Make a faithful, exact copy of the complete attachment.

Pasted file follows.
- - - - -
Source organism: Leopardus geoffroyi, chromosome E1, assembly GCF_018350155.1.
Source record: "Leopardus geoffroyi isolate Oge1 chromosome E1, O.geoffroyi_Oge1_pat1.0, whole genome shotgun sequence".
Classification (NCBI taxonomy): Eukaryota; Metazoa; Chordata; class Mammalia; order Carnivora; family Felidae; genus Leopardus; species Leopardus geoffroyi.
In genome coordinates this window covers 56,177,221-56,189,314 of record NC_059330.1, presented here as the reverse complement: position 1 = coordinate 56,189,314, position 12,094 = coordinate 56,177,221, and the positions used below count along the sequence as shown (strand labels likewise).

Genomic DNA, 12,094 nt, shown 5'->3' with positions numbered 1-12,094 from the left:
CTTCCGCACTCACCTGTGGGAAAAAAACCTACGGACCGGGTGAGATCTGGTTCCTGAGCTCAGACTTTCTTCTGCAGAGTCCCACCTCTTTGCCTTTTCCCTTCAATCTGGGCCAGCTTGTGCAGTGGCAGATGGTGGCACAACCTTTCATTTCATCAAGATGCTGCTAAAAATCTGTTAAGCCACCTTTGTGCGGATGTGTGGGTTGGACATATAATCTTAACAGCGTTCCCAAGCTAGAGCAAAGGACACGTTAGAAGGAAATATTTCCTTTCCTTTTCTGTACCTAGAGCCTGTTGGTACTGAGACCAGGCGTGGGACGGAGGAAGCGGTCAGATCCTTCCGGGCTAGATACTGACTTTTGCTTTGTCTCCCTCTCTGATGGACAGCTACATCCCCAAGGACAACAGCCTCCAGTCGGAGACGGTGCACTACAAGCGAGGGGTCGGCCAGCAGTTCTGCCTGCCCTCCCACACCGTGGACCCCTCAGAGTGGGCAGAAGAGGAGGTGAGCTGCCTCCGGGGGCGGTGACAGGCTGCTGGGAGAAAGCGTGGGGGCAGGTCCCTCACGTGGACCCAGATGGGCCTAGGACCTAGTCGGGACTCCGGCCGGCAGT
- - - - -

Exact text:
Source organism: Leopardus geoffroyi, chromosome E1, assembly GCF_018350155.1.
Source record: "Leopardus geoffroyi isolate Oge1 chromosome E1, O.geoffroyi_Oge1_pat1.0, whole genome shotgun sequence".
Classification (NCBI taxonomy): Eukaryota; Metazoa; Chordata; class Mammalia; order Carnivora; family Felidae; genus Leopardus; species Leopardus geoffroyi.
In genome coordinates this window covers 56,177,221-56,189,314 of record NC_059330.1, presented here as the reverse complement: position 1 = coordinate 56,189,314, position 12,094 = coordinate 56,177,221, and the positions used below count along the sequence as shown (strand labels likewise).

Genomic DNA, 12,094 nt, shown 5'->3' with positions numbered 1-12,094 from the left:
CTTCCGCACTCACCTGTGGGAAAAAAACCTACGGACCGGGTGAGATCTGGTTCCTGAGCTCAGACTTTCTTCTGCAGAGTCCCACCTCTTTGCCTTTTCCCTTCAATCTGGGCCAGCTTGTGCAGTGGCAGATGGTGGCACAACCTTTCATTTCATCAAGATGCTGCTAAAAATCTGTTAAGCCACCTTTGTGCGGATGTGTGGGTTGGACATATAATCTTAACAGCGTTCCCAAGCTAGAGCAAAGGACACGTTAGAAGGAAATATTTCCTTTCCTTTTCTGTACCTAGAGCCTGTTGGTACTGAGACCAGGCGTGGGACGGAGGAAGCGGTCAGATCCTTCCGGGCTAGATACTGACTTTTGCTTTGTCTCCCTCTCTGATGGACAGCTACATCCCCAAGGACAACAGCCTCCAGTCGGAGACGGTGCACTACAAGCGAGGGGTCGGCCAGCAGTTCTGCCTGCCCTCCCACACCGTGGACCCCTCAGAGTGGGCAGAAGAGGAGGTGAGCTGCCTCCGGGGGCGGTGACAGGCTGCTGGGAGAAAGCGTGGGGGCAGGTCCCTCACGTGGACCCAGATGGGCCTAGGACCTAGTCGGGACTCCGGCCGGCAGT